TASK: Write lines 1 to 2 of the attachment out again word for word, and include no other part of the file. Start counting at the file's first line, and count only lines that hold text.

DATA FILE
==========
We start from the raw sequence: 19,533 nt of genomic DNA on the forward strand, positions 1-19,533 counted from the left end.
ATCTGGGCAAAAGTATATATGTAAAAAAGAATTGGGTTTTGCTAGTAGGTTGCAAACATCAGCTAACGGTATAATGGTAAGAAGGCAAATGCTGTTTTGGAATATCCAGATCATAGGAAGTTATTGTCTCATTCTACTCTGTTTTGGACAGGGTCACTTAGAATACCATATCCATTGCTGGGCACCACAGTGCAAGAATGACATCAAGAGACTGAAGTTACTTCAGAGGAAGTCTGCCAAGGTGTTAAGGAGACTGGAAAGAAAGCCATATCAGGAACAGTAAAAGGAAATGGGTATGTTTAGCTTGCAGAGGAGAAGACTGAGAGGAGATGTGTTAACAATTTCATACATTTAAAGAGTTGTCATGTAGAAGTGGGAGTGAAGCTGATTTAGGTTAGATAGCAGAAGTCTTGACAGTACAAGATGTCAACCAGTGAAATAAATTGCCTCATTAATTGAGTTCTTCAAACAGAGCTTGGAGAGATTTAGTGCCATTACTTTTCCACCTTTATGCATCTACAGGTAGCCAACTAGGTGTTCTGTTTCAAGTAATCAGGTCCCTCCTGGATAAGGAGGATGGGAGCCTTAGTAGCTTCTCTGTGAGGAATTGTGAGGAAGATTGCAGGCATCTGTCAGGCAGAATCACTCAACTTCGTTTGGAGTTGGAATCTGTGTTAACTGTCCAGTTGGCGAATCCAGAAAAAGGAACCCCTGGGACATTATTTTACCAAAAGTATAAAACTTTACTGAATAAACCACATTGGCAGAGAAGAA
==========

We start from the raw sequence: 19,533 nt of genomic DNA on the forward strand, positions 1-19,533 counted from the left end.
ATCTGGGCAAAAGTATATATGTAAAAAAGAATTGGGTTTTGCTAGTAGGTTGCAAACATCAGCTAACGGTATAATGGTAAGAAGGCAAATGCTGTTTTGGAATATCCAGATCATAGGAAGTTATTGTCTCATTCTACTCTGTTTTGGACAGGGTCACTTAGAATACCATATCCATTGCTGGGCACCACAGTGCAAGAATGACATCAAGAGACTGAAGTTACTTCAGAGGAAGTCTGCCAAGGTGTTAAGGAGACTGGAAAGAAAGCCATATCAGGAACAGTAAAAGGAAATGGGTATGTTTAGCTTGCAGAGGAGAAGACTGAGAGGAGATGTGTTAACAATTTCATACATTTAAAGAGTTGTCATGTAGAAGTGGGAGTGAAGCTGATTTAGGTTAGATAGCAGAAGTCTTGACAGTACAAGATGTCAACCAGTGAAATAAATTGCCTCATTAATTGAGTTCTTCAAACAGAGCTTGGAGAGATTTAGTGCCATTACTTTTCCACCTTTATGCATCTACAGGTAGCCAACTAGGTGTTCTGTTTCAAGTAATCAGGTCCCTCCTGGATAAGGAGGATGGGAGCCTTAGTAGCTTCTCTGTGAGGAATTGTGAGGAAGATTGCAGGCATCTGTCAGGCAGAATCACTCAACTTCGTTTGGAGTTGGAATCTGTGTTAACTGTCCAGTTGGCGAATCCAGAAAAAGGAACCCCTGGGACATTATTTTACCAAAAGTATAAAACTTTACTGAATAAACCACATTGGCAGAGAAGAA